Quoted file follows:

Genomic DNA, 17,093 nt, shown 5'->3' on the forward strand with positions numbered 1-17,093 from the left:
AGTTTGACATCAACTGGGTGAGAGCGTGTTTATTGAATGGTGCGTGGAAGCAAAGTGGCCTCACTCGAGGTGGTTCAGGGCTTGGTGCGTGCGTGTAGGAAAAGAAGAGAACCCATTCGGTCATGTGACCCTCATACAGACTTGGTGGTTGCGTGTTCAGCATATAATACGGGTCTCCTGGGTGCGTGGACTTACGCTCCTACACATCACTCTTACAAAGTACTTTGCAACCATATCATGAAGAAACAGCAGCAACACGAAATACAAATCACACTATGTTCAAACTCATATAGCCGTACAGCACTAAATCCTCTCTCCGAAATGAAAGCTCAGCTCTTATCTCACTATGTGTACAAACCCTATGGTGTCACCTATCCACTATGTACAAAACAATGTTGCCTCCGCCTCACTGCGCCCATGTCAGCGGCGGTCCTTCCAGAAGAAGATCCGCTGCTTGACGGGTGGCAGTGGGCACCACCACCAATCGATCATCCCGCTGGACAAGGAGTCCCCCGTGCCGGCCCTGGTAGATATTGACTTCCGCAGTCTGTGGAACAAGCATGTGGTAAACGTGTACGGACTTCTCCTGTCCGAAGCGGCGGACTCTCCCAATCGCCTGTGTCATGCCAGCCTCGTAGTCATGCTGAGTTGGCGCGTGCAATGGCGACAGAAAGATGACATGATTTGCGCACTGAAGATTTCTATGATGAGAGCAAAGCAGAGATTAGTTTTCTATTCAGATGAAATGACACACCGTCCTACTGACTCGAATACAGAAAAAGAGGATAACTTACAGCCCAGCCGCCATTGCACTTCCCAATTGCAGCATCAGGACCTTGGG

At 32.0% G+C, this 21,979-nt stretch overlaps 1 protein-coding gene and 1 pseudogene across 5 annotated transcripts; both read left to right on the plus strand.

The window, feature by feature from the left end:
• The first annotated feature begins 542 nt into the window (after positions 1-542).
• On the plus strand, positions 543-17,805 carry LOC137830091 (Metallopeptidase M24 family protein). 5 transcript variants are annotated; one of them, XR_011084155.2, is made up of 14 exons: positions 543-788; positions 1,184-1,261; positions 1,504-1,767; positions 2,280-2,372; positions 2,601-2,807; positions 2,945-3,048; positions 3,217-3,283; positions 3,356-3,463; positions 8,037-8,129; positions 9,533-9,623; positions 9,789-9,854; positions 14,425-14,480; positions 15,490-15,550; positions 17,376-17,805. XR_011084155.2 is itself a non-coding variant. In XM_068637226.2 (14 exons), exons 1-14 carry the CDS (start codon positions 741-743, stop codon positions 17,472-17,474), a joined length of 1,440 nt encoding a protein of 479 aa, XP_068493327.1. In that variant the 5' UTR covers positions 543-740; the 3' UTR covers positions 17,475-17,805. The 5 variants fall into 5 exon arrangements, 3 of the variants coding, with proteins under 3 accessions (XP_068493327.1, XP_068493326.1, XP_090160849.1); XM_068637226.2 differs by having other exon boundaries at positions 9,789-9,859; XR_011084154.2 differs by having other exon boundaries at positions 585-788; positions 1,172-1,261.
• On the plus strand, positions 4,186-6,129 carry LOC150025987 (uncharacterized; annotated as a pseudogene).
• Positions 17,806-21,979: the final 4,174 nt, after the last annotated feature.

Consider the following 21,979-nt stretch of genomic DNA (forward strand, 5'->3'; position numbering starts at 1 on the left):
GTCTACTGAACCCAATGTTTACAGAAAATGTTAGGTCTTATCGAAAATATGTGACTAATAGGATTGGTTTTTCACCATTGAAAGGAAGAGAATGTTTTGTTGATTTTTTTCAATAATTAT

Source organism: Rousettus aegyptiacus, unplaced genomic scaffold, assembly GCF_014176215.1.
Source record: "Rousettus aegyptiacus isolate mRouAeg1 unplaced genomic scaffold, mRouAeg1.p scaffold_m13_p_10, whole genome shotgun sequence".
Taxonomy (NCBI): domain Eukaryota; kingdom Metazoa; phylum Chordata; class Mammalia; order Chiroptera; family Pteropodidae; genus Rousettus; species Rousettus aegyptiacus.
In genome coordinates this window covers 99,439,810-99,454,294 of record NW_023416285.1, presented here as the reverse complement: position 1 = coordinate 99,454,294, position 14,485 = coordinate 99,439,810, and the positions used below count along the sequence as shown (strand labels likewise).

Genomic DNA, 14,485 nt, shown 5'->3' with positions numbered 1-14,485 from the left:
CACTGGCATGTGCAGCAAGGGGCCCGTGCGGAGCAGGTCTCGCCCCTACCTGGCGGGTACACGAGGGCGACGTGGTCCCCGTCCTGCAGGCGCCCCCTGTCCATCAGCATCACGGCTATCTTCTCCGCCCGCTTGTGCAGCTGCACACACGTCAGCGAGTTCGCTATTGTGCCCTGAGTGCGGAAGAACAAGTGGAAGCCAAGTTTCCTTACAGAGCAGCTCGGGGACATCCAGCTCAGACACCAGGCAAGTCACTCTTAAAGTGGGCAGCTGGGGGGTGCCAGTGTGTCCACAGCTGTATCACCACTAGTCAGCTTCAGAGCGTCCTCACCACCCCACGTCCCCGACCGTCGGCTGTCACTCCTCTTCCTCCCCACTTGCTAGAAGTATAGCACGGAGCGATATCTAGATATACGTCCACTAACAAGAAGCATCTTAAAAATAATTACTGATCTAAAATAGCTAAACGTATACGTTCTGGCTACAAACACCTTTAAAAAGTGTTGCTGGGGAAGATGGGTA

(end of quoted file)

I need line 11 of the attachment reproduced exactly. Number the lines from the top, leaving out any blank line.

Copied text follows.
Source organism: Rousettus aegyptiacus, unplaced genomic scaffold, assembly GCF_014176215.1.